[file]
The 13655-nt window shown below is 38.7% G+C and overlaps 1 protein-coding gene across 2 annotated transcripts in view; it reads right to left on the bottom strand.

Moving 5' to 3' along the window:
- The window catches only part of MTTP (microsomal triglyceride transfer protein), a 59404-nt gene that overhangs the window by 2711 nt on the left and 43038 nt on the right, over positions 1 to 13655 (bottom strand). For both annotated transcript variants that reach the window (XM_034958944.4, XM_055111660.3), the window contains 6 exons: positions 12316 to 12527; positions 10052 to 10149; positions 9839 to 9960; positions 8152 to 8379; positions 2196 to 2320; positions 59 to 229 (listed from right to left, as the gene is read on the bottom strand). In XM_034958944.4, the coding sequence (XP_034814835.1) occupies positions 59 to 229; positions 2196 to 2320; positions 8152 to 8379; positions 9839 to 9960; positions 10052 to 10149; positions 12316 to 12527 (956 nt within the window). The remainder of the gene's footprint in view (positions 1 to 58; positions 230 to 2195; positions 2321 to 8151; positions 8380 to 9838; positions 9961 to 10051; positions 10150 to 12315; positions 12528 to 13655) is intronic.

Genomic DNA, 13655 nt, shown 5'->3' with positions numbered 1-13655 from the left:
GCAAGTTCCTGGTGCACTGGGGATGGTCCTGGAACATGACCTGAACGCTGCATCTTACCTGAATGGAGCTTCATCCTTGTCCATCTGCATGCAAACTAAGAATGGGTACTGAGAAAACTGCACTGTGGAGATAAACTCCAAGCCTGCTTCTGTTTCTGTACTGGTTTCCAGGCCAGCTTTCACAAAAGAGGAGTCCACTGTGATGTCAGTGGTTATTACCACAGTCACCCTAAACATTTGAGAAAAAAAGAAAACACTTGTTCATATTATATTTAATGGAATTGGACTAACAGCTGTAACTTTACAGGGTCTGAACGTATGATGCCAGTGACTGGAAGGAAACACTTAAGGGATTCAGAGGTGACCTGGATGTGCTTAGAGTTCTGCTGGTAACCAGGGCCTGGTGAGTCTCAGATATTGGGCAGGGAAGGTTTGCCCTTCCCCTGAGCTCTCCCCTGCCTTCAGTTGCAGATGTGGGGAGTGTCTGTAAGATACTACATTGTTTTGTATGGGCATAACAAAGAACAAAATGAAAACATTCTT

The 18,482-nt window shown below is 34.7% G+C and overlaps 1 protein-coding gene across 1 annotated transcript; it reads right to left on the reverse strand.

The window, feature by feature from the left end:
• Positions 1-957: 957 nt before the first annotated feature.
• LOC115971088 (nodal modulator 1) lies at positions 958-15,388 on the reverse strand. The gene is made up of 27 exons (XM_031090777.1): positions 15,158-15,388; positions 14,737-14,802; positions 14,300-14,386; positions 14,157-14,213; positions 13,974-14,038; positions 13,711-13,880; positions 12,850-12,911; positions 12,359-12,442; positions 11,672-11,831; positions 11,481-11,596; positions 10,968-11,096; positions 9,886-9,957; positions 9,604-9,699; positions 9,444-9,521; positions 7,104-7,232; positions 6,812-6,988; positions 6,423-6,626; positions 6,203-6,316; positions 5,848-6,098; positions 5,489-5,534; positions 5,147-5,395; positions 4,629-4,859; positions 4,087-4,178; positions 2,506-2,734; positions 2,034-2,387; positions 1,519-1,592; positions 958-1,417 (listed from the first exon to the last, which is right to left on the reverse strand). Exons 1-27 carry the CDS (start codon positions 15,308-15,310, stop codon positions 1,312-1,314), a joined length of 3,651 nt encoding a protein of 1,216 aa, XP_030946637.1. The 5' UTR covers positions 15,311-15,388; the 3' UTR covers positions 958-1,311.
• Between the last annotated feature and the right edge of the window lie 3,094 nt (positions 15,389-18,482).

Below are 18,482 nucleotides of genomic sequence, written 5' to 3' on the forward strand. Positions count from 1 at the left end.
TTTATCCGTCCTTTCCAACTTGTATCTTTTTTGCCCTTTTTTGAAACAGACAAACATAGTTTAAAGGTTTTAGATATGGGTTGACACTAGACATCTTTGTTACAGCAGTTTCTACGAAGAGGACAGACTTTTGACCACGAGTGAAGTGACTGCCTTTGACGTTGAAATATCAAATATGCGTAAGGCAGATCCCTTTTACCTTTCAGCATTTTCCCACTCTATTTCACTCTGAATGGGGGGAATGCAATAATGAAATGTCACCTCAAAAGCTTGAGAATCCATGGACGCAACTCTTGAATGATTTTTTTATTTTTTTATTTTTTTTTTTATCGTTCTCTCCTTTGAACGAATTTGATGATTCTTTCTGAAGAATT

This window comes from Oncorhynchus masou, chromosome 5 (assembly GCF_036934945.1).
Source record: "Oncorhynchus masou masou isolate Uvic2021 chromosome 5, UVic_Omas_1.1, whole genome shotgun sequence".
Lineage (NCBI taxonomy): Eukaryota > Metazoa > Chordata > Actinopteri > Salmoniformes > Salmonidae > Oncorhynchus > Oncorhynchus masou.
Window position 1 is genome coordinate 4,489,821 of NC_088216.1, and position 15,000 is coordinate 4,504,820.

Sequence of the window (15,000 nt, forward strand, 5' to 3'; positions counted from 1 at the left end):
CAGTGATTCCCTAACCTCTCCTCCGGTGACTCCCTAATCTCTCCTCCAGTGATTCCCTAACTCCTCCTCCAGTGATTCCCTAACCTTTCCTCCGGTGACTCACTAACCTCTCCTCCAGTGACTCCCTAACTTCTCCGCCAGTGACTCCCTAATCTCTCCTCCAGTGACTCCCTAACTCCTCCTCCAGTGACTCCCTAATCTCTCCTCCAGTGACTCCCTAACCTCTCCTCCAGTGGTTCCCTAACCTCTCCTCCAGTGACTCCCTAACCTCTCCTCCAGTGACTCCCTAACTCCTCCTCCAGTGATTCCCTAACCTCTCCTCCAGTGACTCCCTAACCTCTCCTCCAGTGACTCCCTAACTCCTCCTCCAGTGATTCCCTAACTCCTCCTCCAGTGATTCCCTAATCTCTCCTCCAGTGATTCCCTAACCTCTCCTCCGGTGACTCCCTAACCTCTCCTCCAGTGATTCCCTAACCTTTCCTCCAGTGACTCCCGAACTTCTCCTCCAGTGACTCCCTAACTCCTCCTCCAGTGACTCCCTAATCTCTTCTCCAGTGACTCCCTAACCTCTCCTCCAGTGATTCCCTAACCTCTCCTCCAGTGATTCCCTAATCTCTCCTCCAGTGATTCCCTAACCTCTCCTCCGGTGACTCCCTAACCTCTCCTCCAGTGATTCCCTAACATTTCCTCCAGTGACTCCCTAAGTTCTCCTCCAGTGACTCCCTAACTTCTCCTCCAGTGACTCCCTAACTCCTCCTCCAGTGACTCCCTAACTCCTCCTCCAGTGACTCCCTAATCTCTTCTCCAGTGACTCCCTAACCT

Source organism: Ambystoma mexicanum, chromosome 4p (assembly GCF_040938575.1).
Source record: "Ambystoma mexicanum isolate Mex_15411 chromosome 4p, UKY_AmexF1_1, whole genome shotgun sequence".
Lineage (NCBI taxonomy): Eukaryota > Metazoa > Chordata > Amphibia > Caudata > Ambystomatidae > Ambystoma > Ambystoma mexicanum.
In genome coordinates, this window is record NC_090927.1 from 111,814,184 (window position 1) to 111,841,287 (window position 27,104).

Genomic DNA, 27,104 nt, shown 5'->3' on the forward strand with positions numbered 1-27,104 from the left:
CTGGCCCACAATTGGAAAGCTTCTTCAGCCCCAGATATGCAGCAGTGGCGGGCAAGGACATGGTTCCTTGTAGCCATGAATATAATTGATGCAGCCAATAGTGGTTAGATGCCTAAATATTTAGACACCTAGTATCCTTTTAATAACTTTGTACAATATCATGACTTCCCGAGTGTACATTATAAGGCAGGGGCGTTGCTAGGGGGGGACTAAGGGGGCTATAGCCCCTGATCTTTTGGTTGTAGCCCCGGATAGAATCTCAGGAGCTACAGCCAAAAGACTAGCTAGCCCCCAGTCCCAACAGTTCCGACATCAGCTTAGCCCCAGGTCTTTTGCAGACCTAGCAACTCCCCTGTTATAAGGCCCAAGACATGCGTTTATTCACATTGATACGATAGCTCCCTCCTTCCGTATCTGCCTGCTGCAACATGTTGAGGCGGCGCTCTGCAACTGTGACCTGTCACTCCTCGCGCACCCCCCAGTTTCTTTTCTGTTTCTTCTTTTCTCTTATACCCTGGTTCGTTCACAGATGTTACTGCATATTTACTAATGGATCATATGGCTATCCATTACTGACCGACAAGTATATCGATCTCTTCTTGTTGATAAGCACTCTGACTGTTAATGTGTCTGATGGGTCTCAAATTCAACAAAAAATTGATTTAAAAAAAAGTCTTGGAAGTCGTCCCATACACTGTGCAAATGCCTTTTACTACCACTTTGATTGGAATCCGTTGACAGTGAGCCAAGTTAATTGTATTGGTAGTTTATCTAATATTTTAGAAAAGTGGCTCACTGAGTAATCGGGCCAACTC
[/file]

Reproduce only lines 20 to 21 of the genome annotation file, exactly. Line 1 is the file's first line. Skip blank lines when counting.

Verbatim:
Source record: "Ambystoma mexicanum isolate Mex_15411 chromosome 4p, UKY_AmexF1_1, whole genome shotgun sequence".
Lineage (NCBI taxonomy): Eukaryota > Metazoa > Chordata > Amphibia > Caudata > Ambystomatidae > Ambystoma > Ambystoma mexicanum.